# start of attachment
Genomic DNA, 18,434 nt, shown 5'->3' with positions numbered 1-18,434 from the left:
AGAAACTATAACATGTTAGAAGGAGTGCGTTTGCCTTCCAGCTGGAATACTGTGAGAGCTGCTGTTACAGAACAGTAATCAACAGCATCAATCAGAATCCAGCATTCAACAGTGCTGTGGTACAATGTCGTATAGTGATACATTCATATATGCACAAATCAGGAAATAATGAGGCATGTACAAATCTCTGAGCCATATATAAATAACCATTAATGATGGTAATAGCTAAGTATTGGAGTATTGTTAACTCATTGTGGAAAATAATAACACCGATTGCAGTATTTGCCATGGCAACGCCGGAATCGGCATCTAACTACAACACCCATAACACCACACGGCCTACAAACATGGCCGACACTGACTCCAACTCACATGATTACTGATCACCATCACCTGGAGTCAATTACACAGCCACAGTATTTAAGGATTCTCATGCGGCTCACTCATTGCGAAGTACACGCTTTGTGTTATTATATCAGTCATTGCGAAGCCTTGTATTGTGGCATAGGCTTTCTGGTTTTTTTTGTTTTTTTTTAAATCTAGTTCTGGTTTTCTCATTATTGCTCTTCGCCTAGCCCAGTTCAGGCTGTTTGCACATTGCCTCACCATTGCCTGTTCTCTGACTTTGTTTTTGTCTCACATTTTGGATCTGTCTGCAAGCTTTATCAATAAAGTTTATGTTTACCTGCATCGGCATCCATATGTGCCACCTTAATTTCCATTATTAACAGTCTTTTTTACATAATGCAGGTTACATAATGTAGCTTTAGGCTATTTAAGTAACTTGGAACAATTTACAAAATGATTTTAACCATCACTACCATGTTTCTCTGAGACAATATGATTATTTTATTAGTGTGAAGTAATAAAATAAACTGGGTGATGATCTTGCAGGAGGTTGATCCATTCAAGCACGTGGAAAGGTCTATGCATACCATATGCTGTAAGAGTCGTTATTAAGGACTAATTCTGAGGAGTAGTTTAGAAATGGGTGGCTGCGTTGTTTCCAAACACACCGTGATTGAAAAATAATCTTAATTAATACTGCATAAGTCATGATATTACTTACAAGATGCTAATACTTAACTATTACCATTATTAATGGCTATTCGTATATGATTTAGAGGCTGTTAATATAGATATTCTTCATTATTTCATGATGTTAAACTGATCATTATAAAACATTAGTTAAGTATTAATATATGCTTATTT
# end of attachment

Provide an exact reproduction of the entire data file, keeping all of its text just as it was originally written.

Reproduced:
Genomic DNA, 18,434 nt, shown 5'->3' with positions numbered 1-18,434 from the left:
AGAAACTATAACATGTTAGAAGGAGTGCGTTTGCCTTCCAGCTGGAATACTGTGAGAGCTGCTGTTACAGAACAGTAATCAACAGCATCAATCAGAATCCAGCATTCAACAGTGCTGTGGTACAATGTCGTATAGTGATACATTCATATATGCACAAATCAGGAAATAATGAGGCATGTACAAATCTCTGAGCCATATATAAATAACCATTAATGATGGTAATAGCTAAGTATTGGAGTATTGTTAACTCATTGTGGAAAATAATAACACCGATTGCAGTATTTGCCATGGCAACGCCGGAATCGGCATCTAACTACAACACCCATAACACCACACGGCCTACAAACATGGCCGACACTGACTCCAACTCACATGATTACTGATCACCATCACCTGGAGTCAATTACACAGCCACAGTATTTAAGGATTCTCATGCGGCTCACTCATTGCGAAGTACACGCTTTGTGTTATTATATCAGTCATTGCGAAGCCTTGTATTGTGGCATAGGCTTTCTGGTTTTTTTTGTTTTTTTTTAAATCTAGTTCTGGTTTTCTCATTATTGCTCTTCGCCTAGCCCAGTTCAGGCTGTTTGCACATTGCCTCACCATTGCCTGTTCTCTGACTTTGTTTTTGTCTCACATTTTGGATCTGTCTGCAAGCTTTATCAATAAAGTTTATGTTTACCTGCATCGGCATCCATATGTGCCACCTTAATTTCCATTATTAACAGTCTTTTTTACATAATGCAGGTTACATAATGTAGCTTTAGGCTATTTAAGTAACTTGGAACAATTTACAAAATGATTTTAACCATCACTACCATGTTTCTCTGAGACAATATGATTATTTTATTAGTGTGAAGTAATAAAATAAACTGGGTGATGATCTTGCAGGAGGTTGATCCATTCAAGCACGTGGAAAGGTCTATGCATACCATATGCTGTAAGAGTCGTTATTAAGGACTAATTCTGAGGAGTAGTTTAGAAATGGGTGGCTGCGTTGTTTCCAAACACACCGTGATTGAAAAATAATCTTAATTAATACTGCATAAGTCATGATATTACTTACAAGATGCTAATACTTAACTATTACCATTATTAATGGCTATTCGTATATGATTTAGAGGCTGTTAATATAGATATTCTTCATTATTTCATGATGTTAAACTGATCATTATAAAACATTAGTTAAGTATTAATATATGCTTATTT